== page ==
Thursday, February 16, 2012

No One Wants to See It

You've probably heard by now about Paul Withee, the high school football coach in Maine (51 years old, by the way), who had the good sense to decide to send his girlfriend a “candid photo” of himself in all his glory, and nothing else.

Somehow (and don’t expect me to explain) the coach accidentally posted the picture on his Facebook profile instead of posting it in a private section or emailing it to his girlfriend. And, as luck would have it, while it was only up 30 minutes, it was seen by several folks, including a parent of one of his players.

Not surprisingly, the coach is now an ex-coach and, while the school district has first opened and then closed (after the coach's resignation) an investigation, it can't be too happy about what transpired and what the incident says about the folks that it employs to teach and mold its students.

Most of the blogging and other commentary about the incident have focused on the perils of intermixing work, personal relationships, social media, and technological ignorance or ineptitude. I initially thought about doing the same, focusing on concerns about privacy settings and information mining that have been heightened lately regarding both Facebook and Google.

Then I had a thought.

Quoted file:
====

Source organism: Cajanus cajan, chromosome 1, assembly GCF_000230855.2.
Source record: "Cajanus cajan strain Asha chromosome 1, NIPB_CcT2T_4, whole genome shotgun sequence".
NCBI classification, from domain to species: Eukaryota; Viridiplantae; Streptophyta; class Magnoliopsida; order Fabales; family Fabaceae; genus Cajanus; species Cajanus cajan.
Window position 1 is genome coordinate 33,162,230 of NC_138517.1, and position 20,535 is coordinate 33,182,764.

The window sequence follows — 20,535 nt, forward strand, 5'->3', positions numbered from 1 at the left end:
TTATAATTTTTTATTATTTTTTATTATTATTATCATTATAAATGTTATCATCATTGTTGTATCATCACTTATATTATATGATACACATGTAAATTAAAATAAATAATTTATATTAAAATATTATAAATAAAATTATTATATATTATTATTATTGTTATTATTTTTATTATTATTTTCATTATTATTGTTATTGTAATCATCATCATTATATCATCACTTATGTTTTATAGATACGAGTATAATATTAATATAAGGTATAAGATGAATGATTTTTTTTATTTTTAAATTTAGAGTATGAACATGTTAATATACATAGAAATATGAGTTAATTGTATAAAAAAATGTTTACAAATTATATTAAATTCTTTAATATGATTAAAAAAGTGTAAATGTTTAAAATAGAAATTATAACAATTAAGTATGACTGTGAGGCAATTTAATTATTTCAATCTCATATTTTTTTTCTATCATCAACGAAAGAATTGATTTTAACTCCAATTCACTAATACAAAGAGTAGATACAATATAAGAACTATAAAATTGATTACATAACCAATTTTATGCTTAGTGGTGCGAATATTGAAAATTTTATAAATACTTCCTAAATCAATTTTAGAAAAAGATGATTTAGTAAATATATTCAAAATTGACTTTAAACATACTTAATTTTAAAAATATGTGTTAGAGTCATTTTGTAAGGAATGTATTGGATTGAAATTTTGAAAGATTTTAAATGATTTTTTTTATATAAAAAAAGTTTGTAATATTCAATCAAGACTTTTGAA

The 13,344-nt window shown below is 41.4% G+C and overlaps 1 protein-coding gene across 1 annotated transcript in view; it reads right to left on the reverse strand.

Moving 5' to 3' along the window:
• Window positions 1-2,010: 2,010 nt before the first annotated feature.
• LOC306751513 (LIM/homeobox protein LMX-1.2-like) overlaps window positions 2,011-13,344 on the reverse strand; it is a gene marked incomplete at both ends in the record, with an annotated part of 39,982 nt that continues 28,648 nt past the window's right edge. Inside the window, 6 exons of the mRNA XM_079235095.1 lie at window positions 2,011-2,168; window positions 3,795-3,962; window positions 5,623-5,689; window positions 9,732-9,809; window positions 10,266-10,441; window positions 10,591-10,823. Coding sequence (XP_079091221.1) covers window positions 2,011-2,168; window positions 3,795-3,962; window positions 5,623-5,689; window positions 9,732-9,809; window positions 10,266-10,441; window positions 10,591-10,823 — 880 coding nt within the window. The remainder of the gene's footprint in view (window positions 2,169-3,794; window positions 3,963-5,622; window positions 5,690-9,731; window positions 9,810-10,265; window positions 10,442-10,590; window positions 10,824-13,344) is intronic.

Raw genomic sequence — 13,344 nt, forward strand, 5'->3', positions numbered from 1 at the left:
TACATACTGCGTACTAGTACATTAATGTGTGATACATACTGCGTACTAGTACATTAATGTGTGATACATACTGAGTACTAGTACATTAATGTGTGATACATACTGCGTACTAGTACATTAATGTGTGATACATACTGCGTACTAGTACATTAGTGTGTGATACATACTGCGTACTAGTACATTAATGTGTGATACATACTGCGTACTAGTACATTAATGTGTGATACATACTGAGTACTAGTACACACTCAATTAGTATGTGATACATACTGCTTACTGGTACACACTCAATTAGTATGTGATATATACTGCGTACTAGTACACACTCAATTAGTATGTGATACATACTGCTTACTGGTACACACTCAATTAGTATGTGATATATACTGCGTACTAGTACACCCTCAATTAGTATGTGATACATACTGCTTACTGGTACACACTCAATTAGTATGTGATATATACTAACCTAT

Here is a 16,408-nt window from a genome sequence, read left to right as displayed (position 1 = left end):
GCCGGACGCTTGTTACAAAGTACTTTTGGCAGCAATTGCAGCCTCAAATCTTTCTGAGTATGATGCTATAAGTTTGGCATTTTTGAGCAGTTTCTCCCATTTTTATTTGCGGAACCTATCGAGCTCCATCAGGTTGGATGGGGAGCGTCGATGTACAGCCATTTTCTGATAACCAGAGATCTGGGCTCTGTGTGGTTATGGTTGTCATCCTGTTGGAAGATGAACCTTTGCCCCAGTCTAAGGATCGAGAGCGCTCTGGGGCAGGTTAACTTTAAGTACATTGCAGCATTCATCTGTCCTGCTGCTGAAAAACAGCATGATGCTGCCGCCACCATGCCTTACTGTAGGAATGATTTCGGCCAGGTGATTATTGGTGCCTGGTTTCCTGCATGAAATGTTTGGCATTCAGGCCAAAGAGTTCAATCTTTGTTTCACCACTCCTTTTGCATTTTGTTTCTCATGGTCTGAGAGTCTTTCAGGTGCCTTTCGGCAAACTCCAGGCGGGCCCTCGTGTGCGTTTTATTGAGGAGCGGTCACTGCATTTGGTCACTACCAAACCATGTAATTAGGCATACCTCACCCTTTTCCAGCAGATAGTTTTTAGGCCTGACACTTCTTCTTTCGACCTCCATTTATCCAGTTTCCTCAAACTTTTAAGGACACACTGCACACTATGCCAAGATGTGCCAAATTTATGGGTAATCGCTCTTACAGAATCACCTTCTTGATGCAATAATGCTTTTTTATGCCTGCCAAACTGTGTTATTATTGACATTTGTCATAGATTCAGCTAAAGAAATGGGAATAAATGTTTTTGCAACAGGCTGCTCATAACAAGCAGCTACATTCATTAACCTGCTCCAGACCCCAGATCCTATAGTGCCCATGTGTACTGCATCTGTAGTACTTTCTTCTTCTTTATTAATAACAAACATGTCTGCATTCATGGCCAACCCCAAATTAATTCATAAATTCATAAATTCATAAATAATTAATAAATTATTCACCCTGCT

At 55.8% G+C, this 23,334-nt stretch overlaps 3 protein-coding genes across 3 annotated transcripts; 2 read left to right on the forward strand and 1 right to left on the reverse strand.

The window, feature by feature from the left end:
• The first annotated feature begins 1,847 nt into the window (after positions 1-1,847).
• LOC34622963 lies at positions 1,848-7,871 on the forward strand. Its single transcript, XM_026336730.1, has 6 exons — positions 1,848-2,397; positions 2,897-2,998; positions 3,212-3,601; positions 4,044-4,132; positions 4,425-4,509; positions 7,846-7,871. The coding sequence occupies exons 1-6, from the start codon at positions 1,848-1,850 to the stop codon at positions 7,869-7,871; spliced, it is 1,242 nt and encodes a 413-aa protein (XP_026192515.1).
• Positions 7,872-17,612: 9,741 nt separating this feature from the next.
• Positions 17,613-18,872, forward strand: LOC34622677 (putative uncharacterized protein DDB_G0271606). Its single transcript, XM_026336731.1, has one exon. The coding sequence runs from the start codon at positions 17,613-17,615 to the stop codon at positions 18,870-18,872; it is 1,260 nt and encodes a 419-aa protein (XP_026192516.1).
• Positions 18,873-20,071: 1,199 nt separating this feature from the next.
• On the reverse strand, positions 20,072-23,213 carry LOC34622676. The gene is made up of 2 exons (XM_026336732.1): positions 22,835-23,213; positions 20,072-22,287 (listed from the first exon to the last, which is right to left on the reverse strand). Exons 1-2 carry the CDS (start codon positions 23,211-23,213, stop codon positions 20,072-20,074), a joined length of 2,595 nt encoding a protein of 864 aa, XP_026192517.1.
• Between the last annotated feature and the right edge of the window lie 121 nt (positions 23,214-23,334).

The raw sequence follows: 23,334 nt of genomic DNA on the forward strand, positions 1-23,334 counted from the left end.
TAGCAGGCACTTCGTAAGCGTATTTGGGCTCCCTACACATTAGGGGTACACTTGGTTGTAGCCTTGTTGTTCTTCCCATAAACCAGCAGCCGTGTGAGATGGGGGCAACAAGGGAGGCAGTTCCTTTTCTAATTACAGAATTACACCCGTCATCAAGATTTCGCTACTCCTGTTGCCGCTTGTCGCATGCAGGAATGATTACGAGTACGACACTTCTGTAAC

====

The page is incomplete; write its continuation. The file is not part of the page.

What if Mr. Withee had just had the good sense to not take the picture in the first place?

Sure, we can talk about the dangers of social media use, whether it's a good idea or not to "friend" students or athletes if you're a teacher or coach, whether privacy settings and their constant changes on social media sites and search engines make it difficult, dangerous, and intrusive to use the internet. But the bottom line here is, if Withee hadn't decided that his girlfriend would want to see the photo, and if he hadn't had the ability to take it and then try to send it to her, then no one would be none the wiser.

In the good old days, Withee wouldn't have had the ability (or inability as the case may be) to disgrace himself and convert himself from a successful coach to an unemployed one in the blink of a digital camera. At best, he could have tried to take a Polaroid of himself and slip it to his gal, or stick it in the mail. Eventually, he would have probably been done in by an inappropriate comment or suggestion, but the entire world would have never known.

Idiots are, and always have been, idiots. It's just that technology makes it easier for everyone to know exactly who they are. Parents, students, employers, the government. Everyone with a cell phone has a digital camera and every buffoon with an email account or a Facebook page has the ability to publish to the world anything they want.

Even if nobody else wants to see it.

Would you want a nude photo of this man on your Facebook page?

Withee was duly "embarrassed", "ashamed", and "humiliated" by the incident and said that he had never done anything like that before. While there is plenty of reason to not believe that, simply put, once was one time too many.

It's real simple, guys. As much as you like to think they do, no one, and I mean no one, needs to see a photo of you and/or "it." No matter what your wife, girlfriend, or significant other says, they don't need to see it, and aren't as impressed as they let on. No matter how tempted you are, no matter what a good idea you think it is, don't take that picture.

The best explanation is not having to explain.

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